Fish on Fridays
By Leila Marie Lawler ( articles ) | Feb 04, 2008
You don’t have to be a Catholic, no. But the reason people in Wisconsin have this really fun thing to do is because a bunch of people, at one time, were Catholic, and just lived their lives with their families as Catholics, and now there is something that means being from Wisconsin and loving beer and remembering what it’s like to give something up and get something in return, something you weren’t looking for but kind of love – a tradition.
The family in the photo looks sweet and happy (not like they’re in a commercial, just like they are comfortable), and they are having a good time in a nice place, eating food that is probably pretty good. They don’t have to be Catholic, as the headline states – it’s not clear from the story if they are or not.
Some people think that culture is something super refined that you find in a museum, like a big oil painting, and some people think that it’s something you think hard about and get a government grant for, like learning liturgical dance. Actually, culture is the deeply satisfying stuff that “we have always done” – and it comes, unawares, from people either celebrating or, interestingly, not celebrating (like giving up meat on Fridays). If you think I’m wrong spend a minute thinking about what you admire about other cultures.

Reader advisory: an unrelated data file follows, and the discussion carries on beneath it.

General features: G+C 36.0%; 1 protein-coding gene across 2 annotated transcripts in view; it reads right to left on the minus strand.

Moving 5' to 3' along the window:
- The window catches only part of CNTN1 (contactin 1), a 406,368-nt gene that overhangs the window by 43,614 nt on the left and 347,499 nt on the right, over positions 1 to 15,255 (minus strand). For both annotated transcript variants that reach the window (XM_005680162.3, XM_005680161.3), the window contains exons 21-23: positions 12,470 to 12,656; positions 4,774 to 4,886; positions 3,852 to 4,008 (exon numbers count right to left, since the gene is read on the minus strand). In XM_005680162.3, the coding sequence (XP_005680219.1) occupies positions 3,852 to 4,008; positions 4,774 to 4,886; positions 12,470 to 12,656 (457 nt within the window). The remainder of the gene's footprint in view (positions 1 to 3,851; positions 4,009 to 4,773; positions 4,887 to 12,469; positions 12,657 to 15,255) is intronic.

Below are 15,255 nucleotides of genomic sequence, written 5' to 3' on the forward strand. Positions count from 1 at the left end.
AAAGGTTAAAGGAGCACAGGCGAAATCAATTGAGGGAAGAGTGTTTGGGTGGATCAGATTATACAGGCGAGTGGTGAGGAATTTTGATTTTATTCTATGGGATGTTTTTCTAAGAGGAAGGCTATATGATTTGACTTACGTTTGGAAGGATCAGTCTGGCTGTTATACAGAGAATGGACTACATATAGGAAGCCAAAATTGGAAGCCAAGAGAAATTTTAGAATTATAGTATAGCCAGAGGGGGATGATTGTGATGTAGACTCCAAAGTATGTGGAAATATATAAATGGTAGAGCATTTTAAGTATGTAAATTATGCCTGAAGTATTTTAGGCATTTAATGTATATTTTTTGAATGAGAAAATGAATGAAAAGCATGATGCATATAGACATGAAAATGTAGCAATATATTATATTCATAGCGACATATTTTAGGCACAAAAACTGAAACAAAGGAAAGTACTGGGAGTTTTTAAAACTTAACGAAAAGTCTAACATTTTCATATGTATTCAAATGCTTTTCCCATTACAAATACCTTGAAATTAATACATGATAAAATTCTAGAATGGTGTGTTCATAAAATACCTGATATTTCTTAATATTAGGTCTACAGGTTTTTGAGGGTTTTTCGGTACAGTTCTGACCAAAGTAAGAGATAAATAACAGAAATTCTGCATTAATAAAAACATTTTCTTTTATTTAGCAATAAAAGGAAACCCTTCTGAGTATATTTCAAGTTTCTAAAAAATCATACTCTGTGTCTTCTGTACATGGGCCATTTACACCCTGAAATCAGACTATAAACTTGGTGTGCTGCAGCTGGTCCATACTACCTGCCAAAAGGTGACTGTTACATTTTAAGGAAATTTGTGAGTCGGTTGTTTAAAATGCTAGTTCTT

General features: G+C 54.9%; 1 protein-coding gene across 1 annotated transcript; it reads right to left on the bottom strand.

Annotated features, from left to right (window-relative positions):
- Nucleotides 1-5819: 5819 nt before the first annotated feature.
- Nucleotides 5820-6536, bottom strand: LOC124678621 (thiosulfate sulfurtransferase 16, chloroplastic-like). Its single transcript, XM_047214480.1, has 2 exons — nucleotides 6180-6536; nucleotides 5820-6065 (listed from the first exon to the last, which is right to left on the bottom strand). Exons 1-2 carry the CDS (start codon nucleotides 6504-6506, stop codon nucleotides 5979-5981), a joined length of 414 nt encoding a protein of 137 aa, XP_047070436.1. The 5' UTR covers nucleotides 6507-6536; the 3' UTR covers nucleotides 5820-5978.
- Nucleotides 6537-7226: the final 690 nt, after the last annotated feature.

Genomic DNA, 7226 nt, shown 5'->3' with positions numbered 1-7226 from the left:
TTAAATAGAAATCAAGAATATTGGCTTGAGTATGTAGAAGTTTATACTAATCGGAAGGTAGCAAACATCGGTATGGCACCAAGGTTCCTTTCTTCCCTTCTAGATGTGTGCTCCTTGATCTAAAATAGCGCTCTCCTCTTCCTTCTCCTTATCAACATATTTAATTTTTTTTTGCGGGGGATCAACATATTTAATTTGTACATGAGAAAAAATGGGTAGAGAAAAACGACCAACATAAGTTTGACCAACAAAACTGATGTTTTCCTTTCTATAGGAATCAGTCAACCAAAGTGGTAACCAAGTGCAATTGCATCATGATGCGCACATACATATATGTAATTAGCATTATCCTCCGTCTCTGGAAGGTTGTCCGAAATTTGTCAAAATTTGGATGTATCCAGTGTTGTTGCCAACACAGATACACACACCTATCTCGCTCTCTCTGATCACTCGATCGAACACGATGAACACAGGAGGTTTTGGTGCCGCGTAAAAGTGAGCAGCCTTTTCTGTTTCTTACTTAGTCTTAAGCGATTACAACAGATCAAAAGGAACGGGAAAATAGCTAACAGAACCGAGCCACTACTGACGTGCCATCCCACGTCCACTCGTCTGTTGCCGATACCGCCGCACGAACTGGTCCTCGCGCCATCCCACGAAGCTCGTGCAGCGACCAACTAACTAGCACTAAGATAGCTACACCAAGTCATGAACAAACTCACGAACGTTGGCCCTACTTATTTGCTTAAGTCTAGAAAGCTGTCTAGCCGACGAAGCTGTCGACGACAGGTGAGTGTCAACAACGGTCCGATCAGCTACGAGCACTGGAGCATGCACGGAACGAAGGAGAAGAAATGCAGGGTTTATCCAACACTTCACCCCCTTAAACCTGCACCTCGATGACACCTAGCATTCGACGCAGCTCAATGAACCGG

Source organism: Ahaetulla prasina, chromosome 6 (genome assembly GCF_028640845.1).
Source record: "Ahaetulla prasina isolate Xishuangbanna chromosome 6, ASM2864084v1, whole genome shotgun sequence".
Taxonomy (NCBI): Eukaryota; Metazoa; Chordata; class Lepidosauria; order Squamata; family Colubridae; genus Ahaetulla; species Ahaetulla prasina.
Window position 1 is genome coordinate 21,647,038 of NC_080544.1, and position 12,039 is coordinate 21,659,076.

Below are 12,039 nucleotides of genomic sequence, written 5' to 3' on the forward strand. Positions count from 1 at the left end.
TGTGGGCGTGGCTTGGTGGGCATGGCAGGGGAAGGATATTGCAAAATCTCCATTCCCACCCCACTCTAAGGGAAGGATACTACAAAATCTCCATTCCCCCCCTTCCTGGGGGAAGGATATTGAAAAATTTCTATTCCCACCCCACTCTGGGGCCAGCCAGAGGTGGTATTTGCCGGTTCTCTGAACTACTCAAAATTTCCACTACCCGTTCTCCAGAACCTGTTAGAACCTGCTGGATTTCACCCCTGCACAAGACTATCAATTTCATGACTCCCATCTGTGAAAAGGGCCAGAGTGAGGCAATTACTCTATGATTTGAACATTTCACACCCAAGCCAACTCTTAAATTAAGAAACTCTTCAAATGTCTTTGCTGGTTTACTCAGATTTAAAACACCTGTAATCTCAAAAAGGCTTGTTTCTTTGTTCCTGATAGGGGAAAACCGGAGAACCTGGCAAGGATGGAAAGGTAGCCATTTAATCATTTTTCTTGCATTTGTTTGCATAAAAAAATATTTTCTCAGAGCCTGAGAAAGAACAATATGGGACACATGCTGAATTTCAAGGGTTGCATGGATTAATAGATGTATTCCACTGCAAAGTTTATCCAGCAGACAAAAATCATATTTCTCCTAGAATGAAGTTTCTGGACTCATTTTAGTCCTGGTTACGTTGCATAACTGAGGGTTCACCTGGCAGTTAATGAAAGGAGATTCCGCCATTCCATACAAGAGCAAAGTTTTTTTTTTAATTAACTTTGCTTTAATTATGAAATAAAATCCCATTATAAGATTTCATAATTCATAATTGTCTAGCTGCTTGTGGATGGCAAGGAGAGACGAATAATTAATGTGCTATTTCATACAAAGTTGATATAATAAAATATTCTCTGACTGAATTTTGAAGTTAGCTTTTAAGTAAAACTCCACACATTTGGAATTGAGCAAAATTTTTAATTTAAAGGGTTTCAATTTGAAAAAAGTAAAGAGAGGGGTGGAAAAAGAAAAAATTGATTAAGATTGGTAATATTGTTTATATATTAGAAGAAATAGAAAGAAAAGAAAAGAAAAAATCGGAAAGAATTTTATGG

When things are done the same way for a long time, with families (meaning that somehow everyone from children to old people have to find their place), that’s when you get traditions, and that’s when you get a culture.
Now maybe a fish fry isn’t everyone’s idea of culture, but I’m getting a little wistful reading about this, and proud that Catholics gave this little bit of meaningfulness to the people of Wisconsin (especially because you don’t have to be Catholic to enjoy it), and wondering what our present loophole-finding approach to religion will leave the next generation, in the way of fun.
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